More and more area employers are making efforts to ensure worker wellness, providing everything from workshops to healthy catered meals.
UAE companies work towards happy, healthy workforce
Companies around the UAE are stepping up their efforts to create a healthier, happier workforce through nutrition, sports and social activities.
The Ras Al Khaimah Free Trade Zone has just recently launched a fitness and wellness programme for its 370 employees, offering everything from yoga and volleyball to health workshops and healthy catered breakfasts.
Maryam Al Murshedi Al Shehhi, the deputy director general, says: "Our main asset is our people. Without a healthy, happy staff, we can't maintain our business. It's like having a machine. If you don't have a good machine, you won't be able to produce a good product."
Most recently, the company has offered doctors' week, where staff learnt about disease prevention, cosmetic treatments and skincare. Next up, there will be campaigns for weight loss and smoking cessation, among others. Every day, catered breakfasts offer healthy food such as fruit, yogurt and cereal. Employees are also encouraged to make simple changes such as drinking more water – outside of Ramadan, of course. "When people sit in an office all day, they don't drink enough, but something like this affects not only health, but morale."
She knows such a big change will not be easy. "It's going to take time," she says. "But before we started, so many people didn't even know what yoga was, for example. And now, you hear people talking about it. Changing people's habits isn't the easiest thing but we want to contribute to improving their eating habits."
The emphasis is on more than just health. "We wanted to introduce employees and bring them together," she says. "Our HR survey found that having a good friend at work really helps motivate people to get up and go to work. Through things like volleyball, we are really seeing this happen."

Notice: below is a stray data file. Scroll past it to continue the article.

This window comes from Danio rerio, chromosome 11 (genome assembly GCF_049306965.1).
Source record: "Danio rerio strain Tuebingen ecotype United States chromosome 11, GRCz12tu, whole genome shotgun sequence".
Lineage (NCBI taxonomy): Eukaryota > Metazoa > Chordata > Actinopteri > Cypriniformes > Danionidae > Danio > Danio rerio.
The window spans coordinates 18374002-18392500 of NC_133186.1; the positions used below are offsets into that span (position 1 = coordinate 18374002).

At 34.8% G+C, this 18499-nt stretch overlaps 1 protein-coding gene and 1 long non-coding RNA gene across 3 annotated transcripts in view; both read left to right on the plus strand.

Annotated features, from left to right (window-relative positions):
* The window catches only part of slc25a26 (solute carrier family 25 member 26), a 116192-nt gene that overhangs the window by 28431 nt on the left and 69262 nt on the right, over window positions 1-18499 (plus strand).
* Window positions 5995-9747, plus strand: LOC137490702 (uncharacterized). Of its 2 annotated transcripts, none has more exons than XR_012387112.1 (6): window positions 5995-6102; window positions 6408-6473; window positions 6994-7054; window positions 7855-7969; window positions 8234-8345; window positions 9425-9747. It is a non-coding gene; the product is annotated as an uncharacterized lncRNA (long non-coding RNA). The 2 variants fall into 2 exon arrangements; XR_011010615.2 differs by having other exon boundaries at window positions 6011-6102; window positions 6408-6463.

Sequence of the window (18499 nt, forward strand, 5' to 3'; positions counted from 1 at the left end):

Meanwhile, in Dubai, Bespoke Nutrition has been gearing up for a corporate health and wellness operation in conjunction with the September 1 launches of its two new clinics at the Creek Golf Club and Emirates Golf Club.
The company, owned by the British nutritionist Andrew Picken, is already working with companies such as Emirates Airline and will soon add Dubai Golf to its list of clients.
Bespoke Nutrition offers blood tests, nutritional advice and lectures to companies. One recent wellness day for an Abu Dhabi-based company revealed that 89 per cent of its 200 staff participants had high cholesterol, and 25 per cent were pre-diabetic. The majority were classed obese.
The return on investment for the companies comes in terms of productivity, less time off and a healthier and happier workforce, says Picken. "If your employee comes to work without having breakfast, for example, they get to lunch sluggish, then they eat a big lunch and then are tired after that, so you've lost hours of productivity," he says, highlighting the importance of education in terms of diet. Each company has a plan tailored to its needs. For example, a legal outfit might focus on food and mood or food and stress, while an oil company might focus on the effects of hazardous chemicals.
Kcal, a healthy cafe and delivery service, recently launched its catering division. "We're doing lots of corporates and also introducing educational nutrition presentations to the employees," says Mark Carroll, the company's co-founder. Its biggest client is Shell, which Kcal caters for at least three times a week.
Carroll explains: "Lots of the larger companies are starting to take the health and wellness of their employees seriously, to help control employee turnover and reduce absenteeism. Some companies like Procter and Gamble even go as far as holding company olympic games."
The Dubai-based personal trainer Ziggy Darwish has worked with clients including The Address Hotel and Nestlé, holding anything from small group training sessions to large team-building events over several days, including lectures on health and fitness as well as physical training such as Thai boxing. He says change must come from the top, focusing first on the company's management. He claims they must lead by example.
"Most CEOs I work with say they want to make a difference," he says. "It's a way of them taking charge of themselves so they can inspire others." It is a motivator for employees, he says, bosses "having fun with staff, giving them the drive and incentive to come to work every day".